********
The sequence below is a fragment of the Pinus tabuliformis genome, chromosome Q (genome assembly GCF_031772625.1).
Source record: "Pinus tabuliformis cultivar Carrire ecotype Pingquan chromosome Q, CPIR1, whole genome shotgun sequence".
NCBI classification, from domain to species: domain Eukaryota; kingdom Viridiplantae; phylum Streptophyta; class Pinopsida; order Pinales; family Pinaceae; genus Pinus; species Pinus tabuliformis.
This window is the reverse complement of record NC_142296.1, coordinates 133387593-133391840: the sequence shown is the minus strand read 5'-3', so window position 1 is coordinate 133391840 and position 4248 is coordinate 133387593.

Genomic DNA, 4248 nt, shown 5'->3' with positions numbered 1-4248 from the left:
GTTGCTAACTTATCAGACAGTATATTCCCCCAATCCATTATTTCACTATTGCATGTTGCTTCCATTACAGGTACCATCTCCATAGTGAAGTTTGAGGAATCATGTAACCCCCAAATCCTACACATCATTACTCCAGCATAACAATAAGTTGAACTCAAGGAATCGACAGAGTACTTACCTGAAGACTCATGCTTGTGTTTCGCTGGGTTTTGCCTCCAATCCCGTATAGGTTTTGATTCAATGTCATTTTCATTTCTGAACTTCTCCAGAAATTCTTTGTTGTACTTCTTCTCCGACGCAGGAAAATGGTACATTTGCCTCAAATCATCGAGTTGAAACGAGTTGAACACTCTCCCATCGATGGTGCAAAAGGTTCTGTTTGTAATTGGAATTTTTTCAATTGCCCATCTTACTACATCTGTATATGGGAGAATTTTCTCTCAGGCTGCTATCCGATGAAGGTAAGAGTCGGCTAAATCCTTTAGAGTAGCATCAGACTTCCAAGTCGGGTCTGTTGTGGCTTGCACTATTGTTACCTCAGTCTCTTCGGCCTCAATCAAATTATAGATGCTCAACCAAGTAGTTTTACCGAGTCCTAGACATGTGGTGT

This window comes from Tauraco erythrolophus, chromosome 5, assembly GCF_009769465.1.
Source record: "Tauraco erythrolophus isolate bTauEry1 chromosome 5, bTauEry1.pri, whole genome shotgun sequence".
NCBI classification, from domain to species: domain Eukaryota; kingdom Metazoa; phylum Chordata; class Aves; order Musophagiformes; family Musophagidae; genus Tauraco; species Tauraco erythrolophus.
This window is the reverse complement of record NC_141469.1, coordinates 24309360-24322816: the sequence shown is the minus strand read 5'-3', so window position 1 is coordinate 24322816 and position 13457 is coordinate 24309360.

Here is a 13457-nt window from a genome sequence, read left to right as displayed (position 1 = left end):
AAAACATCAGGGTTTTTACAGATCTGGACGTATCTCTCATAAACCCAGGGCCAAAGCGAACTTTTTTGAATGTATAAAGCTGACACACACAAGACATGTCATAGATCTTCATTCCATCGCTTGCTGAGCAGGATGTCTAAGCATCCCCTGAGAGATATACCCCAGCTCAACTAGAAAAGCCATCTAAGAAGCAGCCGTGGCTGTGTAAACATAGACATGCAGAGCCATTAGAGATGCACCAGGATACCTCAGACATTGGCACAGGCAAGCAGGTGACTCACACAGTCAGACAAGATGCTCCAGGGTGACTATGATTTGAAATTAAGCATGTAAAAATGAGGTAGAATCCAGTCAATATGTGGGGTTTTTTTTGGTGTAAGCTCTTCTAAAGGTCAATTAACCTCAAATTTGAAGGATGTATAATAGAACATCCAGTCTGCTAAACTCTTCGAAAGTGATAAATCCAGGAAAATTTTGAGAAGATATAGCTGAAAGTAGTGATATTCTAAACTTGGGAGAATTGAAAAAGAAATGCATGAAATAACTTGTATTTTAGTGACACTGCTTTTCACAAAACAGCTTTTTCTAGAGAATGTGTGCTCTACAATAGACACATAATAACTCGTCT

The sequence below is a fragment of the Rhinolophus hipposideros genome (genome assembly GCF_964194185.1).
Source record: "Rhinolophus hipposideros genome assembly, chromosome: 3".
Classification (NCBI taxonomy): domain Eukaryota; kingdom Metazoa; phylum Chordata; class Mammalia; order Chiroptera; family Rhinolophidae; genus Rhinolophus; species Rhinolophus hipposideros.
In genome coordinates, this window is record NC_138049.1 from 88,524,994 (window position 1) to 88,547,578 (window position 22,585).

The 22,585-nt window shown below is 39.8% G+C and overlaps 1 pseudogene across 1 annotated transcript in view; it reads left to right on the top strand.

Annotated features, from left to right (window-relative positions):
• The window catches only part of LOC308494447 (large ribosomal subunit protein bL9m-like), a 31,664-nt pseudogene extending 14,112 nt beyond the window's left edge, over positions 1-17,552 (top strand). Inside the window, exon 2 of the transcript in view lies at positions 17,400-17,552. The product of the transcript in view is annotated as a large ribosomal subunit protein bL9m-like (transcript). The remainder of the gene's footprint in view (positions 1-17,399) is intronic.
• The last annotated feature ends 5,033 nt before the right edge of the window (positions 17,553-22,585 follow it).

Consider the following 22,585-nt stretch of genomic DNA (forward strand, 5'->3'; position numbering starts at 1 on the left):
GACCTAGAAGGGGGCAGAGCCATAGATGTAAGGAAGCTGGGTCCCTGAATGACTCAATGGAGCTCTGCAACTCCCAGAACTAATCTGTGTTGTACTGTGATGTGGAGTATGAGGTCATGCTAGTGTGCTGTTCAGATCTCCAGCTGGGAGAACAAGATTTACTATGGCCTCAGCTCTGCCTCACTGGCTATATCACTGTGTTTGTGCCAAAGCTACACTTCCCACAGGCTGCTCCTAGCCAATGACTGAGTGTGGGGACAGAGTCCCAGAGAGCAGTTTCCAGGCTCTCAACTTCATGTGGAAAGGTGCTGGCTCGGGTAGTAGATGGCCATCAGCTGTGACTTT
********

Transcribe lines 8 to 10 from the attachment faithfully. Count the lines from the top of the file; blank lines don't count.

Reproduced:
Source record: "Tauraco erythrolophus isolate bTauEry1 chromosome 5, bTauEry1.pri, whole genome shotgun sequence".
NCBI classification, from domain to species: domain Eukaryota; kingdom Metazoa; phylum Chordata; class Aves; order Musophagiformes; family Musophagidae; genus Tauraco; species Tauraco erythrolophus.
This window is the reverse complement of record NC_141469.1, coordinates 24309360-24322816: the sequence shown is the minus strand read 5'-3', so window position 1 is coordinate 24322816 and position 13457 is coordinate 24309360.